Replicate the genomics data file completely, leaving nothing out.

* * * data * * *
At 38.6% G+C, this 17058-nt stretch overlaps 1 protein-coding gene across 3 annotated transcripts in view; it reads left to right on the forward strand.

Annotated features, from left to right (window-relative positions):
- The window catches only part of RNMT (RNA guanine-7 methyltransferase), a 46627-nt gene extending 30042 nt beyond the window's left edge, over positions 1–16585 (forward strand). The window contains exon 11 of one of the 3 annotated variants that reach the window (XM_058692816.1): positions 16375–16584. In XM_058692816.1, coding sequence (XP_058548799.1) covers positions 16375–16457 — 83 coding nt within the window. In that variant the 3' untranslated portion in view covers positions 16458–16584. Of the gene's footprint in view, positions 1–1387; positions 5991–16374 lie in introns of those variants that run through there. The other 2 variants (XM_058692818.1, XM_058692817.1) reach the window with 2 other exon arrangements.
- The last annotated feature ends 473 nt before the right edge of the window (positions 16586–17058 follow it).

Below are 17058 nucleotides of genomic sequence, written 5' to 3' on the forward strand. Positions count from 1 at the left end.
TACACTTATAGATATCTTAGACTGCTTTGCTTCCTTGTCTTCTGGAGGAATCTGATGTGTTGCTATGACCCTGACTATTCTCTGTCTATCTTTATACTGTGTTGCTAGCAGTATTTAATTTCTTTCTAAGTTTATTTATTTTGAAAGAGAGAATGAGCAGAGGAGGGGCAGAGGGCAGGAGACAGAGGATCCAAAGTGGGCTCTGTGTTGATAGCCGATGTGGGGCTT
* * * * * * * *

At 38.6% G+C, this 17058-nt stretch overlaps 1 protein-coding gene across 3 annotated transcripts in view; it reads left to right on the forward strand.

Annotated features, from left to right (window-relative positions):
- The window catches only part of RNMT (RNA guanine-7 methyltransferase), a 46627-nt gene extending 30042 nt beyond the window's left edge, over positions 1–16585 (forward strand). The window contains exon 11 of one of the 3 annotated variants that reach the window (XM_058692816.1): positions 16375–16584. In XM_058692816.1, coding sequence (XP_058548799.1) covers positions 16375–16457 — 83 coding nt within the window. In that variant the 3' untranslated portion in view covers positions 16458–16584. Of the gene's footprint in view, positions 1–1387; positions 5991–16374 lie in introns of those variants that run through there. The other 2 variants (XM_058692818.1, XM_058692817.1) reach the window with 2 other exon arrangements.
- The last annotated feature ends 473 nt before the right edge of the window (positions 16586–17058 follow it).

Below are 17058 nucleotides of genomic sequence, written 5' to 3' on the forward strand. Positions count from 1 at the left end.
TACACTTATAGATATCTTAGACTGCTTTGCTTCCTTGTCTTCTGGAGGAATCTGATGTGTTGCTATGACCCTGACTATTCTCTGTCTATCTTTATACTGTGTTGCTAGCAGTATTTAATTTCTTTCTAAGTTTATTTATTTTGAAAGAGAGAATGAGCAGAGGAGGGGCAGAGGGCAGGAGACAGAGGATCCAAAGTGGGCTCTGTGTTGATAGCCGATGTGGGGCTT